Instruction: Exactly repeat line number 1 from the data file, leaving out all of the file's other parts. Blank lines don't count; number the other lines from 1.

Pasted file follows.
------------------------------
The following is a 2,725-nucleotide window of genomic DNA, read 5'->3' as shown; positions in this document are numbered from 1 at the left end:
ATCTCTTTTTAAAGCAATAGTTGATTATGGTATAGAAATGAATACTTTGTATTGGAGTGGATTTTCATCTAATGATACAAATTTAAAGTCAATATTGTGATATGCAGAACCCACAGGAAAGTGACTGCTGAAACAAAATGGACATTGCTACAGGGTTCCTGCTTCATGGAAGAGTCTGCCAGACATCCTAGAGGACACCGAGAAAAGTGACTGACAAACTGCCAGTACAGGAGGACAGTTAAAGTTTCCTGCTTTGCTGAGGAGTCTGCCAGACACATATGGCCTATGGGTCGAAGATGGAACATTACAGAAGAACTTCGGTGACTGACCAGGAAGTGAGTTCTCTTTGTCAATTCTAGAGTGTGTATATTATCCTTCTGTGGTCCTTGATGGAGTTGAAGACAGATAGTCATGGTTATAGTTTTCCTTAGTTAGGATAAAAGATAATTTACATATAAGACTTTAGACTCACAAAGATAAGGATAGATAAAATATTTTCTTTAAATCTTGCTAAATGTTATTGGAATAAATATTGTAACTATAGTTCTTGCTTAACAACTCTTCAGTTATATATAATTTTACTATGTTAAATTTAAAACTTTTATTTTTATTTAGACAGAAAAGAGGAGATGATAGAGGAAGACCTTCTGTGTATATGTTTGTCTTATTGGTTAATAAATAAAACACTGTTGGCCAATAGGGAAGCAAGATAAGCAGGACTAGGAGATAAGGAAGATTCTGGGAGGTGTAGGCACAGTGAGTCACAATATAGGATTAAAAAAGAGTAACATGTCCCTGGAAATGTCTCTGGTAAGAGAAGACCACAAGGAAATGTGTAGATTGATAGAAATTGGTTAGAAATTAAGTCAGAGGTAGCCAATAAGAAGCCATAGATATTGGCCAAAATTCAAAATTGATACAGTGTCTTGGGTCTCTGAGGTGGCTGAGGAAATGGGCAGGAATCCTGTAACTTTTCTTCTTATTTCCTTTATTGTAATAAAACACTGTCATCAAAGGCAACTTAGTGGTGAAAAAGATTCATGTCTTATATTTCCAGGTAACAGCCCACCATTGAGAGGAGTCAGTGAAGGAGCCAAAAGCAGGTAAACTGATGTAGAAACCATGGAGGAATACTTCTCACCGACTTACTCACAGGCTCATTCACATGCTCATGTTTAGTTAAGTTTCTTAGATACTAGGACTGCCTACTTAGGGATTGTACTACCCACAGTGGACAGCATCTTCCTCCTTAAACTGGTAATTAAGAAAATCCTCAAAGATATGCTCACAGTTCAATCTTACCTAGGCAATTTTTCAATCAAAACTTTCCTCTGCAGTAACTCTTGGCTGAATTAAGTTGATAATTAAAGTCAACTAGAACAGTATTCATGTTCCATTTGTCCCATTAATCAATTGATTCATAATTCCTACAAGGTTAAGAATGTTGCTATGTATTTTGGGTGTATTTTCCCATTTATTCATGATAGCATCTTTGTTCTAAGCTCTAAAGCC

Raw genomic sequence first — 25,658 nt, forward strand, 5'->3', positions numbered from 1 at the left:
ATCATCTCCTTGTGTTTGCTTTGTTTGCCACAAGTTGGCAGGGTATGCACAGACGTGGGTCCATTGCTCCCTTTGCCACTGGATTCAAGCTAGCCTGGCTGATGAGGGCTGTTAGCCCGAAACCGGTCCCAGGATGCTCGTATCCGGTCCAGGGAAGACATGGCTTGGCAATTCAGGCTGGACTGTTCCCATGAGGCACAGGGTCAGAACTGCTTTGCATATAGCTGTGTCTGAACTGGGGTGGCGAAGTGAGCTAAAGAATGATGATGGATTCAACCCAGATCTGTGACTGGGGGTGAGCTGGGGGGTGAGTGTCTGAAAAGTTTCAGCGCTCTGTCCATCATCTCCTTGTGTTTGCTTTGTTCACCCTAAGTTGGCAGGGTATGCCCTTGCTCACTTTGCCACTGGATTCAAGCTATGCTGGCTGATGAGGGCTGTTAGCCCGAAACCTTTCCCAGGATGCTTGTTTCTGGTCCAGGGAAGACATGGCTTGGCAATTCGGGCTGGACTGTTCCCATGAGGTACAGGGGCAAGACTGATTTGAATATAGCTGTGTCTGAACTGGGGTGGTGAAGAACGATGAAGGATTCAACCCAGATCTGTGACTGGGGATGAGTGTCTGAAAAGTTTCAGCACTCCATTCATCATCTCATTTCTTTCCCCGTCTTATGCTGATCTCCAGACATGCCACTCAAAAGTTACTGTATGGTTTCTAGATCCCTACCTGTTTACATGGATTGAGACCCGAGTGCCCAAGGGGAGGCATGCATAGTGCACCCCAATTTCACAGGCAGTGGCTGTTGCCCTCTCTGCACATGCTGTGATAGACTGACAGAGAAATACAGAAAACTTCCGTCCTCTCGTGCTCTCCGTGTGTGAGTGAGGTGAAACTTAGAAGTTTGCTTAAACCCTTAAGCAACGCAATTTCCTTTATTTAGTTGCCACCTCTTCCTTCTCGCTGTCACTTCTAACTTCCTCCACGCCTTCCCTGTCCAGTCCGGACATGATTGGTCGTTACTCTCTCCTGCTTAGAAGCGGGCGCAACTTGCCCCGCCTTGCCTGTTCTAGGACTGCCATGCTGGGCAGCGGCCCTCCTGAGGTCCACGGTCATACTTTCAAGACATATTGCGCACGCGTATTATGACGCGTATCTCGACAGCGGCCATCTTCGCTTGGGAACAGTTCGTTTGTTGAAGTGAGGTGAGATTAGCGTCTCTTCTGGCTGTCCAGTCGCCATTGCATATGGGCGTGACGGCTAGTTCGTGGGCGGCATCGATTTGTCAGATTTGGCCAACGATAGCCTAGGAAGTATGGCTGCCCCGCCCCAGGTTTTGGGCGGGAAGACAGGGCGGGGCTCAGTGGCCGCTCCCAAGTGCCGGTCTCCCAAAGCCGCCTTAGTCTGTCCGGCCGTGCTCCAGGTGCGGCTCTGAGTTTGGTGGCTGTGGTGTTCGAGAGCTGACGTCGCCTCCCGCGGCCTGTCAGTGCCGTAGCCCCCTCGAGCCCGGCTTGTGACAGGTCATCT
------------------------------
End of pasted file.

The following is a 2,725-nucleotide window of genomic DNA, read 5'->3' as shown; positions in this document are numbered from 1 at the left end: